hello I need your help please. I want to connect a gyrocompas(HMC5883L) with a microblaze which is done by I2c and as microblaze does not have the bus I2c. I must add it as a peripheral to the microblaze but I do not know how in EDK
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You either need to find some I2C intellectual property that you can build into your project, or you need to make an I2C controller.
AFAIK, I2C is a fairly straightforward interface as long as you have pins that can be set to open-drain or tri-stated. I haven't had to do it myself, but I've been on projects where we've had to bit-bang it from a microcontroller, which was accomplished with minimal screaming.
I2C is not terribly difficult, but the fact that you need to clock from the actual clock line makes it a little more so. At least that is my recollection from looking at the spec. If your system clock is fast enough then you should be able to sample it all in your clock domain. I guess I'm surprised you could do that reliably with bit banging. Perhaps I am thinking of some different protocol... it's been too long, lol. But I do recall there is a way to hang the bus. I think the Intel version of I2C gets around that with a timeout.
There is no requirement to clock the data in on the rising edge of the clock, there is a moderate amount of required setup time, and normally a lot of hold time (since data changes with the clock high is how you signal start and stop conditions). It is set up so that a simple slave could do most operations on the rising edge of the clock (you can't process start/stop conditions this way), but to be fully conforming you need some filtering as you need to ignore narrow glitches on the signals.
You can build a compatible system that is totally synchronous to a fast enough clock. You can probably be reasonably conforming to base speed (100KHz) sampling at only a few MHz (you may have some issue with a hostile master generating marginal, but valid, timing, but you could talk to most devices).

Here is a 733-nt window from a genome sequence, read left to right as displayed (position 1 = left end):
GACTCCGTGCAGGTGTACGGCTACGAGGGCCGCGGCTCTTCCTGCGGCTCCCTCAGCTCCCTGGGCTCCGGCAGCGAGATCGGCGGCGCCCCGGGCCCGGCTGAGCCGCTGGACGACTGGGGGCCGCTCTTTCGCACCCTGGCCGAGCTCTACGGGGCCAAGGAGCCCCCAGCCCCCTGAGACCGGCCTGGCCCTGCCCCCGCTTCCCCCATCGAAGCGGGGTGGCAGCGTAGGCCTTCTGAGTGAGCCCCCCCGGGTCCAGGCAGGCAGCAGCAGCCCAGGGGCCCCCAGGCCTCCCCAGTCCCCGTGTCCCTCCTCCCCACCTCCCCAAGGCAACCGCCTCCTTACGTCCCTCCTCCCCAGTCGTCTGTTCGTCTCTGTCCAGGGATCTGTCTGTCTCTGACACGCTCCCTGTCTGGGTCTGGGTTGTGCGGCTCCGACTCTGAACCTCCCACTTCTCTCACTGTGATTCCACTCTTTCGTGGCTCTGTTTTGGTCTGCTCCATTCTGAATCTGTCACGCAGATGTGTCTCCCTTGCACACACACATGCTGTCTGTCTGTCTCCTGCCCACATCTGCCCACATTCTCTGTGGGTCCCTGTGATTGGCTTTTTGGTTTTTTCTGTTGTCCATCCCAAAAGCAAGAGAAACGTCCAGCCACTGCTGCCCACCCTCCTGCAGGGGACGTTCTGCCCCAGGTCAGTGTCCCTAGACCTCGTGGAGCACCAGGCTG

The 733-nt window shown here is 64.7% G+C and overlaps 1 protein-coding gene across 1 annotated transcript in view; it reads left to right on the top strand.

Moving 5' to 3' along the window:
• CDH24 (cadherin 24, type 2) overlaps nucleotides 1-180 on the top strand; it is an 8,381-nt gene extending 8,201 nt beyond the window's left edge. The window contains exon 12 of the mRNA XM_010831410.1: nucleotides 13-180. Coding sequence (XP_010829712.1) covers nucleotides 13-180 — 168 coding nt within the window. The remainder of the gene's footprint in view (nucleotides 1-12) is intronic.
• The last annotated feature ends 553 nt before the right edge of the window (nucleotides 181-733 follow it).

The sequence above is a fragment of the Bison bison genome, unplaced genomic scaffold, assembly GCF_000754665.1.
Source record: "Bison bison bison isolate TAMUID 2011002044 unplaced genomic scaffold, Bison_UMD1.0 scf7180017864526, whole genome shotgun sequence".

Processors can bit bang as master (since the master can chose be be as slow as it wants), but being a slave can be a bit harder without some hardware support. There is a protocol in I2C designed to allow a master to alert a slave (that might be a processor) that it is getting ready to talk, to let the slave devote its attention to the bus.
Standard I2C has now time limit built into the cycle, so a device that holds the clock low can hang the bus. There are variations (like SMB) where devices are supposed to have an upper limit on how long they can do this, so as long as they follow the protocol the bus can't be hung (but a broken device can still hang the bus).
One suggestion is to look at opencores as it has a number of I2C cores, provided you can live with on open source license.
While I don't disagree, we've used the Opencores code successfully. Though you'd have to know enough about the protocol to decide if it suits your use case. The main motivation for us was having something that was reasonably well tested, as opposed to something we made ourselves where we'd have to do the testing.
I understand what you are saying, but how well was the core tested when you got it? I never use code without a thorough verification no matter what the source. In the case of open software I would expect it to come with a test bench with a description of what is being tested and what is not... just as I would write if it were my code. Otherwise I still have to do that and that means I might as well write my own core for the most part. In your case I suppose the fact that most errors were already discovered makes the testing run quicker once you have your test bench, not as many bugs to repair.
I'm not saying not to use others' code, I'm just saying it still needs to be thoroughly vetted.